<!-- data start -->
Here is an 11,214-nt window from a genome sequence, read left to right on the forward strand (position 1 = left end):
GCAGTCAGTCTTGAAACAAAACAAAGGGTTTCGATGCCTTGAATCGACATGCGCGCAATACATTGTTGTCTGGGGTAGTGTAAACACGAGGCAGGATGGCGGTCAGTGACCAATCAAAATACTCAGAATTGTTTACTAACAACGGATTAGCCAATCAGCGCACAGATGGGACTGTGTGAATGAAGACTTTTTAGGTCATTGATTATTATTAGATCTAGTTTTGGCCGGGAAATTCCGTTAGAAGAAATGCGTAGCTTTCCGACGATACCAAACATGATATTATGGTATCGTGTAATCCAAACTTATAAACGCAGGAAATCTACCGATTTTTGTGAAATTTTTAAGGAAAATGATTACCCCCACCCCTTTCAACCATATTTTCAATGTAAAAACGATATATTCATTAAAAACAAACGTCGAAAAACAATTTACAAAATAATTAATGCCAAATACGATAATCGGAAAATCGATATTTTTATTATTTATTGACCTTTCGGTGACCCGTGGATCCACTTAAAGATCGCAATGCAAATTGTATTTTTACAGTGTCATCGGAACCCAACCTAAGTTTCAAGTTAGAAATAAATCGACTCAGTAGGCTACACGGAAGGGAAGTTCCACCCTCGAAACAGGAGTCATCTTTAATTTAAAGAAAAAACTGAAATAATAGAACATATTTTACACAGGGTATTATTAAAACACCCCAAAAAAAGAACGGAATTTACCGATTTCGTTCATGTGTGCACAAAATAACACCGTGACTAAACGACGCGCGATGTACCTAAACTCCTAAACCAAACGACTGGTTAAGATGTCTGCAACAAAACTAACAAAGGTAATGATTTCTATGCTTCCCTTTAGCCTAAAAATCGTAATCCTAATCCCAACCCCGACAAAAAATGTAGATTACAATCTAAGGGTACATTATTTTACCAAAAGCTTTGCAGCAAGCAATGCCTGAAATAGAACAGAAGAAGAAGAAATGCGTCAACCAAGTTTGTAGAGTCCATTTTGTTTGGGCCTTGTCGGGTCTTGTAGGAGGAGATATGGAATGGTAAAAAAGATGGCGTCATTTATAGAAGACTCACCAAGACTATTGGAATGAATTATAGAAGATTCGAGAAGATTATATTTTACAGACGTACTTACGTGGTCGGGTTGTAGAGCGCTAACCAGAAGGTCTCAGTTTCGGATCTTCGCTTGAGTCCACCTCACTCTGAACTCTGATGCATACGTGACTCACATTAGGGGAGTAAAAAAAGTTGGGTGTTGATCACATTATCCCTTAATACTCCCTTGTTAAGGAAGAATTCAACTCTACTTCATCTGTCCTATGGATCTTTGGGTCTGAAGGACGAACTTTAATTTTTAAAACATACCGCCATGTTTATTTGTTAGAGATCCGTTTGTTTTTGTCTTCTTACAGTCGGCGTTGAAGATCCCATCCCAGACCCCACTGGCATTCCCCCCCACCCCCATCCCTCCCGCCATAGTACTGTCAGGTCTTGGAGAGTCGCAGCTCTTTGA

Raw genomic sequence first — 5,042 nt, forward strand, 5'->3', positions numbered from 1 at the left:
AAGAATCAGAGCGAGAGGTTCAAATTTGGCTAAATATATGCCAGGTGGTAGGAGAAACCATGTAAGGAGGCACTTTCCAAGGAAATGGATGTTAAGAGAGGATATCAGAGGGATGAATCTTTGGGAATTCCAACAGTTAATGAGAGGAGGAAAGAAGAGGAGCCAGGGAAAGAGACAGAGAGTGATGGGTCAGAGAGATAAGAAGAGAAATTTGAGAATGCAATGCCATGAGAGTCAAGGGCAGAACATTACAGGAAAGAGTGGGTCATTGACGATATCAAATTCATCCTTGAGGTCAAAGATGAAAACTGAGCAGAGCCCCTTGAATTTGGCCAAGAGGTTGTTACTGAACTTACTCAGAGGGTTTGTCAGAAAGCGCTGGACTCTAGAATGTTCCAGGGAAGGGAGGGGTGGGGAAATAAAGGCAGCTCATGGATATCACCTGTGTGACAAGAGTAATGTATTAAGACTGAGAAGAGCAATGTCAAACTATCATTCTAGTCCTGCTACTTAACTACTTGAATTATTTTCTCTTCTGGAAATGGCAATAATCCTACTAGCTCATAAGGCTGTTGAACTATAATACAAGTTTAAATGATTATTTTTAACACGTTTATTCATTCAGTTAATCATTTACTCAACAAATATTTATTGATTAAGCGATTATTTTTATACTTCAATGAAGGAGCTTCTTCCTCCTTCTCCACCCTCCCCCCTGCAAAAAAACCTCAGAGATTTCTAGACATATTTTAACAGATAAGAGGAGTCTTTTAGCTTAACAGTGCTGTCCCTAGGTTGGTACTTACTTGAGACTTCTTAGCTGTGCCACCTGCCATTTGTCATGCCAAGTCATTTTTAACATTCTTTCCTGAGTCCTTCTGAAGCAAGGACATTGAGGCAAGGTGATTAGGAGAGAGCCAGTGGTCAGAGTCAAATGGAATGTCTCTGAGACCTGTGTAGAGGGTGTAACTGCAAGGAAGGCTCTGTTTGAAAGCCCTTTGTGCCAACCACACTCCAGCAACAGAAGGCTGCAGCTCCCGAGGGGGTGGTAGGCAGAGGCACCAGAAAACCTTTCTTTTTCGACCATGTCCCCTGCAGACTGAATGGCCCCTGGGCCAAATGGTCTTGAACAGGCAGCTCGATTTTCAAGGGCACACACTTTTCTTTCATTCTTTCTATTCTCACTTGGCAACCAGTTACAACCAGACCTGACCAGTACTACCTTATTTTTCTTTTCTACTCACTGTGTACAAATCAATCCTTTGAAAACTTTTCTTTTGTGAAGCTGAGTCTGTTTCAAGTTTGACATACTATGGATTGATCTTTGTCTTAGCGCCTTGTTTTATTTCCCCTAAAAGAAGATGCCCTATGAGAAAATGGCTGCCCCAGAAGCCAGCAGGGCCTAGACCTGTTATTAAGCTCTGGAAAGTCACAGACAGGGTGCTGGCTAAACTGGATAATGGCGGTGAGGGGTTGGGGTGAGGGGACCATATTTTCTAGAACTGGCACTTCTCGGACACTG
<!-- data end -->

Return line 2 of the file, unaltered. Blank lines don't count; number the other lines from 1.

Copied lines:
GCAGTCAGTCTTGAAACAAAACAAAGGGTTTCGATGCCTTGAATCGACATGCGCGCAATACATTGTTGTCTGGGGTAGTGTAAACACGAGGCAGGATGGCGGTCAGTGACCAATCAAAATACTCAGAATTGTTTACTAACAACGGATTAGCCAATCAGCGCACAGATGGGACTGTGTGAATGAAGACTTTTTAGGTCATTGATTATTATTAGATCTAGTTTTGGCCGGGAAATTCCGTTAGAAGAAATGCGTAGCTTTCCGACGATACCAAACATGATATTATGGTATCGTGTAATCCAAACTTATAAACGCAGGAAATCTACCGATTTTTGTGAAATTTTTAAGGAAAATGATTACCCCCACCCCTTTCAACCATATTTTCAATGTAAAAACGATATATTCATTAAAAACAAACGTCGAAAAACAATTTACAAAATAATTAATGCCAAATACGATAATCGGAAAATCGATATTTTTATTATTTATTGACCTTTCGGTGACCCGTGGATCCACTTAAAGATCGCAATGCAAATTGTATTTTTACAGTGTCATCGGAACCCAACCTAAGTTTCAAGTTAGAAATAAATCGACTCAGTAGGCTACACGGAAGGGAAGTTCCACCCTCGAAACAGGAGTCATCTTTAATTTAAAGAAAAAACTGAAATAATAGAACATATTTTACACAGGGTATTATTAAAACACCCCAAAAAAAGAACGGAATTTACCGATTTCGTTCATGTGTGCACAAAATAACACCGTGACTAAACGACGCGCGATGTACCTAAACTCCTAAACCAAACGACTGGTTAAGATGTCTGCAACAAAACTAACAAAGGTAATGATTTCTATGCTTCCCTTTAGCCTAAAAATCGTAATCCTAATCCCAACCCCGACAAAAAATGTAGATTACAATCTAAGGGTACATTATTTTACCAAAAGCTTTGCAGCAAGCAATGCCTGAAATAGAACAGAAGAAGAAGAAATGCGTCAACCAAGTTTGTAGAGTCCATTTTGTTTGGGCCTTGTCGGGTCTTGTAGGAGGAGATATGGAATGGTAAAAAAGATGGCGTCATTTATAGAAGACTCACCAAGACTATTGGAATGAATTATAGAAGATTCGAGAAGATTATATTTTACAGACGTACTTACGTGGTCGGGTTGTAGAGCGCTAACCAGAAGGTCTCAGTTTCGGATCTTCGCTTGAGTCCACCTCACTCTGAACTCTGATGCATACGTGACTCACATTAGGGGAGTAAAAAAAGTTGGGTGTTGATCACATTATCCCTTAATACTCCCTTGTTAAGGAAGAATTCAACTCTACTTCATCTGTCCTATGGATCTTTGGGTCTGAAGGACGAACTTTAATTTTTAAAACATACCGCCATGTTTATTTGTTAGAGATCCGTTTGTTTTTGTCTTCTTACAGTCGGCGTTGAAGATCCCATCCCAGACCCCACTGGCATTCCCCCCCACCCCCATCCCTCCCGCCATAGTACTGTCAGGTCTTGGAGAGTCGCAGCTCTTTGA